You are on page 1of 7

Digital Equipment Corporation

'

XCON

In the 1970s and 1980s, Digital Equipment Corporation (DEC)was the second-largest computer manufacturer in the United States. Digital's culture is highly focused on engineering, and the company has a history of innovation. Its corporate strategy was based partly on wellengineered products that offered a superior price/performance ratio. A second critical element of its strategy, the subject of this case study, was flexibility-flexibility that enabled DEC to configure a computer system to meet very precisely the customer's needs. In 1975, DEC offered 50 types of central processors with 400 core options. The estimated possible number of configurations at that time was already in the millions. DEC's flexibility worked so well that equipment sales revenue grew 29 percent per year compounded from 1972 to 1985.

System configuration was the key process in DEC's flexibility strategy, for it conv rted a customer's order into a fully configured system t at was designed, checked and ready for delivery. This p cess involved three separate reviews of each order. Th first two steps relied upon highly skilled and talente technical editors (TEs) who learned their craft throug a long apprenticeship. The final review was FA&T (fast as embly and test)-an actual assembly of the system pri r to delivery. In 1975, DEC maintained a 13-acre, $ 15 to $20 million facility to carry out these test assemblies Elapsed time from signed order to delivery was ten to tift en weeks, extending at times . even up to six months. G owth projections indicated that DECwould need three m re FA&T facilities over the next ten years, an enormous e pense just to maintain the al-

6201

Chapter 17 Artificial Intelligence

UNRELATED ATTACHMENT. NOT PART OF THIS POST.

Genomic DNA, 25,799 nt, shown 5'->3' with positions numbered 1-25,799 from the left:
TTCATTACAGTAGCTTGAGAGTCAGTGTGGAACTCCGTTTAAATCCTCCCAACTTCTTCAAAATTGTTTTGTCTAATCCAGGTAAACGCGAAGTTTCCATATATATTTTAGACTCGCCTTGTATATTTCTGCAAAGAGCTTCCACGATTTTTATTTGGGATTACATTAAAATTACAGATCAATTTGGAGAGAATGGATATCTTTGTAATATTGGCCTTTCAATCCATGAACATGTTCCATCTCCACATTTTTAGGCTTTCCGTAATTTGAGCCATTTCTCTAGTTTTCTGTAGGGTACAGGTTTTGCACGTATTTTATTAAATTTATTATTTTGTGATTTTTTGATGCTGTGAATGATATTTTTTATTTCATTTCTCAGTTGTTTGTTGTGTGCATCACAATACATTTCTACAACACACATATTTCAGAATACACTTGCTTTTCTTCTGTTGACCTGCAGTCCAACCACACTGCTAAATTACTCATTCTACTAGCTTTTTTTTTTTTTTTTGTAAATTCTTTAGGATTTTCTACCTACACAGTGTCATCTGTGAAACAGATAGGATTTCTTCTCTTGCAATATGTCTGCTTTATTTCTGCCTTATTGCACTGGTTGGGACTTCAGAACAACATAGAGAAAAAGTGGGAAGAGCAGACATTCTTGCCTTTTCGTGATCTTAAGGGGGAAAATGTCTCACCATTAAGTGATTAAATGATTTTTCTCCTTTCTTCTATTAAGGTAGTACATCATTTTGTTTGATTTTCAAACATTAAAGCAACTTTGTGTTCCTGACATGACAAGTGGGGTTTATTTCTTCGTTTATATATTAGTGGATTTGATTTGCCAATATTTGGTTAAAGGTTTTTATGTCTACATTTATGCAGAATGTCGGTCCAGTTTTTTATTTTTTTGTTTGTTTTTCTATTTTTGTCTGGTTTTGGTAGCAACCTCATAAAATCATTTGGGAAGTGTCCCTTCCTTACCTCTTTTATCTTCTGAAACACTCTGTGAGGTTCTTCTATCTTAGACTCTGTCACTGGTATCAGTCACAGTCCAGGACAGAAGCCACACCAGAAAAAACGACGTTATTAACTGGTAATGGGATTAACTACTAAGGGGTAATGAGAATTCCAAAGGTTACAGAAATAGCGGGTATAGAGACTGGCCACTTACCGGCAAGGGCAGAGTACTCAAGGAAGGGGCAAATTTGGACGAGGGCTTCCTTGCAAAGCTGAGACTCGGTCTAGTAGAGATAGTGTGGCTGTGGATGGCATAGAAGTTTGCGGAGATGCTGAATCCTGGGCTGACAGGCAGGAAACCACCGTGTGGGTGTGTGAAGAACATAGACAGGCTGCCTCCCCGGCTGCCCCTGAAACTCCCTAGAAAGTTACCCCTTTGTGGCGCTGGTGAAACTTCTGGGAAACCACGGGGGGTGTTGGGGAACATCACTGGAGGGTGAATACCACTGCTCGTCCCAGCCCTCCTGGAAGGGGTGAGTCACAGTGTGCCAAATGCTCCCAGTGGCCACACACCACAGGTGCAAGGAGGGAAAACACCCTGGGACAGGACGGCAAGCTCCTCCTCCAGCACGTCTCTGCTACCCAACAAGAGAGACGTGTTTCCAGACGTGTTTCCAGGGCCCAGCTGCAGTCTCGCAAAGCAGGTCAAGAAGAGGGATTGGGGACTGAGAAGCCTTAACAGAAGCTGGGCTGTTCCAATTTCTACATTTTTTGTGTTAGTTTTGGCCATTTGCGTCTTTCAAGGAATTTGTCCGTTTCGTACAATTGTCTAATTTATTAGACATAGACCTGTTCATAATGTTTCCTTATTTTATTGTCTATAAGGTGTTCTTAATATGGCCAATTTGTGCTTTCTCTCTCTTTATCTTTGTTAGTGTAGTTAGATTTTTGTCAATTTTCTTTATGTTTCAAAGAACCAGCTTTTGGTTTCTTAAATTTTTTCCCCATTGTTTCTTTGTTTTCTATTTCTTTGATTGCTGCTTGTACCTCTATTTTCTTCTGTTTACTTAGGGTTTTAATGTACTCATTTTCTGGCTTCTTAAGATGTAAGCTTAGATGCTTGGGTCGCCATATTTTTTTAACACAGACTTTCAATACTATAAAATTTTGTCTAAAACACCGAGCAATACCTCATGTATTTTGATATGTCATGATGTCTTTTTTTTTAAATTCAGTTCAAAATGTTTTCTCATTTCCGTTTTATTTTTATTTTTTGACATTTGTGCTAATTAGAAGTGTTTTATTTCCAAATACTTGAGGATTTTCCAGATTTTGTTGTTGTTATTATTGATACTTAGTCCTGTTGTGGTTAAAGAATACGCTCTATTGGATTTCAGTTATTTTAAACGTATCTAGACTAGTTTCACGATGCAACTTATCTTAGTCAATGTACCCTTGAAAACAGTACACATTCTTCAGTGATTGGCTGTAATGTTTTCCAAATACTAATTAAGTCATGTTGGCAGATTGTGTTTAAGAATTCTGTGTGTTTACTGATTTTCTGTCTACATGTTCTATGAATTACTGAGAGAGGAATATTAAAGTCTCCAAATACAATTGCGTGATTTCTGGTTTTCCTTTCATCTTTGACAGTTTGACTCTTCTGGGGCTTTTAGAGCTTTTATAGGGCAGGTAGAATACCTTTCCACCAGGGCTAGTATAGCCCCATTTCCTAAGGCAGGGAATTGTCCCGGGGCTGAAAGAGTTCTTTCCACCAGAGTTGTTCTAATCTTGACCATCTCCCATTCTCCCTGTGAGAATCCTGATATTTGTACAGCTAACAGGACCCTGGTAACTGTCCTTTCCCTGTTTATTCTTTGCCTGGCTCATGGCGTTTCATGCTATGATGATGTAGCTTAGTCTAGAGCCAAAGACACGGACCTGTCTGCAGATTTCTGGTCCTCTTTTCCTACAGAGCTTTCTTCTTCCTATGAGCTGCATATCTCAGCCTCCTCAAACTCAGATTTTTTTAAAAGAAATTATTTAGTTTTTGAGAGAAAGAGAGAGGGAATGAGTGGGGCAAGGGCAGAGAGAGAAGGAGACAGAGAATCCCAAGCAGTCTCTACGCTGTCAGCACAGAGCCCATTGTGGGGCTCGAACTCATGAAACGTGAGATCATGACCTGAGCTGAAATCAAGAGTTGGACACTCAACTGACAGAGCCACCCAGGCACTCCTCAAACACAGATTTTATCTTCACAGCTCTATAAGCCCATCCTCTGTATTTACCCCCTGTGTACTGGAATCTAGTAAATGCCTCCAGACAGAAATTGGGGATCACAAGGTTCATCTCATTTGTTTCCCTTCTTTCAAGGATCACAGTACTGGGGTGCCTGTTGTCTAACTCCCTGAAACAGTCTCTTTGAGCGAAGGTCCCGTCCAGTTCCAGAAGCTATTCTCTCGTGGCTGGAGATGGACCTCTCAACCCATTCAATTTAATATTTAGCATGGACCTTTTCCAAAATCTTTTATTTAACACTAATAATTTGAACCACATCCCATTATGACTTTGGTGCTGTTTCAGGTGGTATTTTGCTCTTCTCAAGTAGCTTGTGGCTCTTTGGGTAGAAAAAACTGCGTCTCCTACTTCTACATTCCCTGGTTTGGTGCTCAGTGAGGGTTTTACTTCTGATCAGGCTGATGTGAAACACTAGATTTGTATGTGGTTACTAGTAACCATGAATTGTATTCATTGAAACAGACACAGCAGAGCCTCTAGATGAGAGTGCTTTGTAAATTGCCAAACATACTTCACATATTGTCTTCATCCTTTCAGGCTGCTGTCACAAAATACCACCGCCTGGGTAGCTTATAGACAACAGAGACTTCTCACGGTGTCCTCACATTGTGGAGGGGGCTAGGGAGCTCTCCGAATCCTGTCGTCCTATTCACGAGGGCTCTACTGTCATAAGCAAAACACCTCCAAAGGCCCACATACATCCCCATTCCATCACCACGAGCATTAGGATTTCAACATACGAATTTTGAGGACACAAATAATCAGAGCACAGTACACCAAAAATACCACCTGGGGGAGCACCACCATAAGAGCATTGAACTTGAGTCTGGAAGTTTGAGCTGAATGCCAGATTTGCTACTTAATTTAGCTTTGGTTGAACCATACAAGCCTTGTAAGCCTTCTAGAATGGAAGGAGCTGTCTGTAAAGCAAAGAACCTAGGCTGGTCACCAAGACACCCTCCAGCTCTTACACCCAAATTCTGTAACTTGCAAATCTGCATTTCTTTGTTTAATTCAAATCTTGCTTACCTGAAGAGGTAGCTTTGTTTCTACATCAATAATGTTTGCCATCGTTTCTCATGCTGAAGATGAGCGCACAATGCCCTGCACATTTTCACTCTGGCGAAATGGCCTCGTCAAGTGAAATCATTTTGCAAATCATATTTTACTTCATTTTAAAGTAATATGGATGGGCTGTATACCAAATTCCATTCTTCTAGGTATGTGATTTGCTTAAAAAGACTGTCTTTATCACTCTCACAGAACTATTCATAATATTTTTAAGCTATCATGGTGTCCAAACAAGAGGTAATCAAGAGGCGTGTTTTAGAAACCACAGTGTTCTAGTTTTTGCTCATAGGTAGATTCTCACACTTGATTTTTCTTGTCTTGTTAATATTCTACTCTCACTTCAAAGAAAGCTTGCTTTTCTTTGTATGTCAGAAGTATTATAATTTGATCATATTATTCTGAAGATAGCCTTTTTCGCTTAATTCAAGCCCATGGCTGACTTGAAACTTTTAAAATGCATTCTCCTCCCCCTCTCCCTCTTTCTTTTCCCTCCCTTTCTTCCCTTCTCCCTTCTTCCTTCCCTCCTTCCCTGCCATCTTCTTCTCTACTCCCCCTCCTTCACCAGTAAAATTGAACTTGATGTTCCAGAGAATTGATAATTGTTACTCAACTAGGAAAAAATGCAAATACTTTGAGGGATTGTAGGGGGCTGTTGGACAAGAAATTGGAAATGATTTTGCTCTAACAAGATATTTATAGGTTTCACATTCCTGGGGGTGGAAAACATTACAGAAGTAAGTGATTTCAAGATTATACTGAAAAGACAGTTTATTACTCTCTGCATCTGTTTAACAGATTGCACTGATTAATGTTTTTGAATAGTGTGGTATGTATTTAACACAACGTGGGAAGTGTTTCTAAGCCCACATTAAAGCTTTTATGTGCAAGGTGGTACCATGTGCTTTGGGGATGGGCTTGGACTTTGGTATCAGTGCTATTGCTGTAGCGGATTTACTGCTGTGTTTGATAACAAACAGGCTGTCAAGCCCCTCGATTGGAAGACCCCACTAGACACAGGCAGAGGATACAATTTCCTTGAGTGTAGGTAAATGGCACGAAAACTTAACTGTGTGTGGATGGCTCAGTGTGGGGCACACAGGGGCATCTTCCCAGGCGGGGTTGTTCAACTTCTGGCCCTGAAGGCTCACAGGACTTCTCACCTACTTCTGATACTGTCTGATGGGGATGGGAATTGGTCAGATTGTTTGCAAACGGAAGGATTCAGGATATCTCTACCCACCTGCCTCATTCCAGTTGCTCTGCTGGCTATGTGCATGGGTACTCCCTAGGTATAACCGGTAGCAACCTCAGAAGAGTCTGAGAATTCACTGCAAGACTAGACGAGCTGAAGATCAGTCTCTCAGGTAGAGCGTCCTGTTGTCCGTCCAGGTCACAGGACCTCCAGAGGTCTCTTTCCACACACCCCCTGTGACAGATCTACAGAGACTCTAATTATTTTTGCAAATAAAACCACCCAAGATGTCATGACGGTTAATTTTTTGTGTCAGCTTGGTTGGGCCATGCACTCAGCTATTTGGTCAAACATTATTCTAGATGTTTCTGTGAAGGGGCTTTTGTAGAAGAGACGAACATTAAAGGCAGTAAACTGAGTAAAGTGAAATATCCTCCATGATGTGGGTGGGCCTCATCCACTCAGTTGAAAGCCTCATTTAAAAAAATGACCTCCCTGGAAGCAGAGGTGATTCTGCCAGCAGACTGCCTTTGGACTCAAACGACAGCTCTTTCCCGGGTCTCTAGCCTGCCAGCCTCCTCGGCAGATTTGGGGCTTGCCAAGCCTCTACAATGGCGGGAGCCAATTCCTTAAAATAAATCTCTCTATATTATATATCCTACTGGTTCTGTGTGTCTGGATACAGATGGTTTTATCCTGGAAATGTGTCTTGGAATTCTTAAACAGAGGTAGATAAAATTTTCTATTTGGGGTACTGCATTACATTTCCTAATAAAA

i. March 1989.."8A/'" OW"BA/A oWMBA/A OWMBA/A DWMRA/8 OR83l·£ c IICA·8B 181<50 OW"'IA/B . I I I I I PONE A SUPPl' I I II II . Today the crucial knowledge base that had resided within the TEs has migrated to CSDG.. .. Determines and lists cabling inrormation.." .~ T l IC .. :I---------I-. cabinets.----I. sales.0 __ ~..~ 4 NUfilS(R 6200T~101 ''''l'P'SO U6?A.L"" i"SC. Reprinted .IINE 0 'AGE 1 RUN OA'UI ICON lI[lEAS( fULL SYSTEM COMP()lIEfriTS 1I'1l. Using the customer order as input. estimates were that the configuration expert staff of 50 to 60 would have to increase to perhaps 200..1 I.--. COMPO"UIT LINE QU s ADDED NAME DESCRIPTION SHIELDED SHIHDEO Sttl(LO[D SHiElDED SI CABtL CABLl.'::!:O~.. 0(("..0:0.o- i' IUNllj. manufacturing..AFBI • \ 17. DEC's technical editors (TEs) were critical to configuration.J IdEO£O 10 (0. which means they were critical to sales. The position required a great deal of technical knowledge and skill. I . ME CALYPSO "'HO[O TO (ONIHCT HSOl·SA AHO FIIO"T·A.. Later the Configuration Systems Steering Committee (CSSC) was formed. ~A61"" AA ezru Uf (lUST PROClSSOIl M£MOR" S15 ece/ec P'PL 15"'.1 I klJlll1 Il:'Ju "O[lE·ID I ------12011-------11>------11012------- ===-=:..I I. I2FTi.. <1 Ii· 11l:1J6 I: I ~: ~~I "S6t ..18).AND S(008·A8 "[(OED rOR UH832-M "[(0[0 FOR 0"812-M N([O(O II£OUIII(O FOil OIlIH·EO If TIJ.----------tl 8'0'" CUS10M(I~_"AM[ .A'" ~:=::~:: OPTION UNit 0 n~~ ~~---~---------.. Several related expert systems have spun off the original XCON: XSEL. As XCON grew in power.'"----------------11 I --II I. L I I .'O'. and manufacturing personnel. 1·0ll-1988 U8: 11 JWITH ADDITIONS AS R(OIl'III.. CO".: I I I ott. field service."UM~~R 6200TSTOI CUSTOMER·"Aln PROU'lINE 0 PAull 10-1~900·01 • 0 tcn-. DEC maintained a permanent apprenticeship program to develop the essential skill pool. L I rl----~_....H. CSDG has grown to maintain a staff of over 60..~~c::::~a.. and manufacturing.lJIOI '''JO I I~... Development of XCON did not involve major turf battles within DEC. I I I I . activities tend to concern reviewing rather than decision making. In addition.:g~:::=:~'1 < : (REAli) J .4.."0 rIlO. and SIZER. CO"fIGlIIHO W(R[ 1101 011812-" ORBll-III..-.. DEC's configuration system.----------------1 . XFL. Barker and Dennis E. The project. . I 1==='=============1 IKIJ) PIiOU'lINE U 10·l4900-01 .-" PAGl 1.. ~:: j I ~~j.!:.'00:01 ~6S7:[c. TEs still exist in DEC but the position has become more clerical.. : . field service.M 'I I i i '> ----1l04)---- < ~~j!I>====.t I .. Association (or Computing Machinery.O 'r-----' I I sCOOS·{AB 0 I .~__ ----~.= ===~ I I I 0 --- -T 1022 = . disks.0 COJtflGuUTJOJl ORDERED LitH on 0[5(IIIP11011 NAME 61. I .. DUAL 4. Virginia E.. was born. " " " 18 UCIA·IO Cl·DHI12'AJ [l . Today the rule base has expanded to over 10. made up of strategically focused managers representing XCON's major business constituencies. TU81-PtU£.~'_'-". . printers. ' ') :_. 11FTi. memory..-~ 8'0'" ... "[[OED TO courcT HSCSX·8A 01..I II I I. i I I 1~:j:..~0~I~i------~i---L------~ ' ' ' " .. Ih~O·U L."£0 HSC10·AA.~.ready slow delivery time..-------.. Adapted (rom: Fleure WHAT THE XCON SYSTEMS CAN DO XCON is used to configure customer orders and to guide the assembly of these orders at the customer site. XNET.:\. ''') I I I '" i .000 rules.c.. and so XCON. ..• .B 0. and other operating units were strongly supportive of efforts to solve the configuration problems and to use results from configuration systems to solve other problems. I I I tiEl L ..=: KJJI klJ?t~----Tl012----<1 l)Jsl> --T1044---llJ61>----Tl0l4----<1 I ~1. I I Case Study I 621 .JI r-"..:ggg=======..-. • [l1{IIN AoP1 .. a centralized and somewhat isolated organization of programmers.---------------h r---. 60Hl! WIiTH CAB MASTER 240V 60:H1 au Il 0 I"G 8l0C~I.-.:--=-ng!!:-..-". informal contacts with business planners and leaders who strongly supported the project were the primary means of linking the programmers to the business.. tapes. OMI32'LJ CIl:·UIl832'lJ 0IllM"'·8A 610015101 CUHOM[R L""OUT (1180 CAILE·IO "'[1(115 " ~::l ~~p~. VAlS]. lulL 12f 11.UB1E. was originally a research effort composed largely of engineers and technologists. : r. Before XCON.-01' 12 ME GABy TE s 011111)£·'" DMBJl·" 011832-£ DllaH·1! TU8H-6A S(008-A( U19·IF 5"'600-" . 60tt 8 NODE 1 OF THESE W[AE "OT coer IGUAED 1 Of HlfH wER[ "01 STAR COUPUR.tM' ..( CAlYPSO PIIOU-i. XCLUSTER. TEs were dispersed and in daily contact with sales.._:+ (Af~O . ~f <I ~I ' ORB12·f lLlSI·BB DHI1I'-fII O(INA. o.y permission. computers were growing more complex. ~~3! I~:-':. To make matters worse. Inc."!: ~1~'r~18. and so on. 6"'5'".::: 1(2J~ 1>----lI046---l2J61~.8Ga ACC SA COllf IGURlO DIGITAL'S XCON: LEARNING BY DOING XCON was one of the first expert systems in daily production use in industry. and field service by configuring a customerls order. (0) ~r----. DEC had to find a new way to configure its orders. ordered with! configuration-related 1 Lists components comments. A·O II[fO(D TO (OMIIH' HSC!lK·8A AND fRONT-A. Copyright 1 89. 11 FOil 011832 ! EXP CA8 1081. IL'_'~~_.---.. : ' B..co~.~8.alNU ? r 10:2. ors "Expert Systems (or Configuration at Digital: XCON and Be ond. increasing even fur~ ther the number of configuration options... II' II II 12] 4 56 18910 : I 11-------------I II . which was called CSDG (the Configuration System Development Group). H9400'fF I = =Il:~ ~I~ K1J2 I> == =. Figu'~e 17..(.60 PROD·LIN£ . The TE staff had to be large enough to handle orders during peak periods. The system continues to function and has grown in strategic significance for the company.. it provides the following functionality: • Configures CPUs.IIII[. H014 ..I1 .. W/M( " Of THfS( HUl TJfuII' 16-CHAII WAlII.£(0[0 TO (ONIHCT H$C5l·U AND FROltl .---. I' tl1I400. 1..:.:50 PAGE ~ 0((·NUM8EII c .[O) AS Of W!I..18 i Sample output from XCON..A.rc. The project was established in 1979 with a staff of two and an expert rule base of 250 rules. They are consulted much less than in the past and no longer have the authority to block an order pending the solution of technical problems. Manufacturing." Communications of the ACM. AS'NC MUl. power supplies...-.0111'(11 '('0015101 (U5101ll(1I·""'".============1 (IIt"'lIl H9.. r jij'.I I ~ ------TlOll ======ggg::===-===S.. . The infor~ation provided by XCON will assist a broad set of users from sales..) 10 BC16V-12 8((6'1·12 si 12 13 8C26Y·12 51 CABtL SI CABU.J I I II 4 .fO (Aal 01111-'11 AOP "O:CABL B1-IUS. .1." [ I I I 81..8~gg n v 5 F1 CABLE 6100 y .. • • • Diagrams complete system CO~figUration (See overlay samples of XCON output.----------~.